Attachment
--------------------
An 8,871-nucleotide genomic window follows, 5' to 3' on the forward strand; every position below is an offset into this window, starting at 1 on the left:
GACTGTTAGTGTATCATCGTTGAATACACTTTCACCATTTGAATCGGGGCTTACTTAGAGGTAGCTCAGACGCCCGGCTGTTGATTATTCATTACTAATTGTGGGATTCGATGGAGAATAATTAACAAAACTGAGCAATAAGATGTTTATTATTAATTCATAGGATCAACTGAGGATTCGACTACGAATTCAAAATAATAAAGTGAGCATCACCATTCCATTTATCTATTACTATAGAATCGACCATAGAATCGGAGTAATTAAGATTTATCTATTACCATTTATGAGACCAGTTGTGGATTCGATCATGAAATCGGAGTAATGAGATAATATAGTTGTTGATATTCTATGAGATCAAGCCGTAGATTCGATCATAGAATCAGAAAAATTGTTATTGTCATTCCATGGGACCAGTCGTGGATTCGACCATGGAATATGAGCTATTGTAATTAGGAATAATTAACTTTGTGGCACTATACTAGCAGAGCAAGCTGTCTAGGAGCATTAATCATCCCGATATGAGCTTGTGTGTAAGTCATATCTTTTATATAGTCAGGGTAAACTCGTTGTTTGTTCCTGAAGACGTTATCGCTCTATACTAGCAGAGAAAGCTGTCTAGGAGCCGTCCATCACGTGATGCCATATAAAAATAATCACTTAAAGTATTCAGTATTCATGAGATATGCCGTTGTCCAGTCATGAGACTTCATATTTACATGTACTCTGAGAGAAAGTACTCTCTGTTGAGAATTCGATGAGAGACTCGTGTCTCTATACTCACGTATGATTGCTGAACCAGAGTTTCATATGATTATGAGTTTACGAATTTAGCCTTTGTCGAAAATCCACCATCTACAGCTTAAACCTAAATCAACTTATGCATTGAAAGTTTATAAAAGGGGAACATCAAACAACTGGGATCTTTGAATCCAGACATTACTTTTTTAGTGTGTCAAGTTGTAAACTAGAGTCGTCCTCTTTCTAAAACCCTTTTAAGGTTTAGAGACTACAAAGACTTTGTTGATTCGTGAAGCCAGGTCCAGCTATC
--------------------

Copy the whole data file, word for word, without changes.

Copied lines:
An 8,871-nucleotide genomic window follows, 5' to 3' on the forward strand; every position below is an offset into this window, starting at 1 on the left:
GACTGTTAGTGTATCATCGTTGAATACACTTTCACCATTTGAATCGGGGCTTACTTAGAGGTAGCTCAGACGCCCGGCTGTTGATTATTCATTACTAATTGTGGGATTCGATGGAGAATAATTAACAAAACTGAGCAATAAGATGTTTATTATTAATTCATAGGATCAACTGAGGATTCGACTACGAATTCAAAATAATAAAGTGAGCATCACCATTCCATTTATCTATTACTATAGAATCGACCATAGAATCGGAGTAATTAAGATTTATCTATTACCATTTATGAGACCAGTTGTGGATTCGATCATGAAATCGGAGTAATGAGATAATATAGTTGTTGATATTCTATGAGATCAAGCCGTAGATTCGATCATAGAATCAGAAAAATTGTTATTGTCATTCCATGGGACCAGTCGTGGATTCGACCATGGAATATGAGCTATTGTAATTAGGAATAATTAACTTTGTGGCACTATACTAGCAGAGCAAGCTGTCTAGGAGCATTAATCATCCCGATATGAGCTTGTGTGTAAGTCATATCTTTTATATAGTCAGGGTAAACTCGTTGTTTGTTCCTGAAGACGTTATCGCTCTATACTAGCAGAGAAAGCTGTCTAGGAGCCGTCCATCACGTGATGCCATATAAAAATAATCACTTAAAGTATTCAGTATTCATGAGATATGCCGTTGTCCAGTCATGAGACTTCATATTTACATGTACTCTGAGAGAAAGTACTCTCTGTTGAGAATTCGATGAGAGACTCGTGTCTCTATACTCACGTATGATTGCTGAACCAGAGTTTCATATGATTATGAGTTTACGAATTTAGCCTTTGTCGAAAATCCACCATCTACAGCTTAAACCTAAATCAACTTATGCATTGAAAGTTTATAAAAGGGGAACATCAAACAACTGGGATCTTTGAATCCAGACATTACTTTTTTAGTGTGTCAAGTTGTAAACTAGAGTCGTCCTCTTTCTAAAACCCTTTTAAGGTTTAGAGACTACAAAGACTTTGTTGATTCGTGAAGCCAGGTCCAGCTATC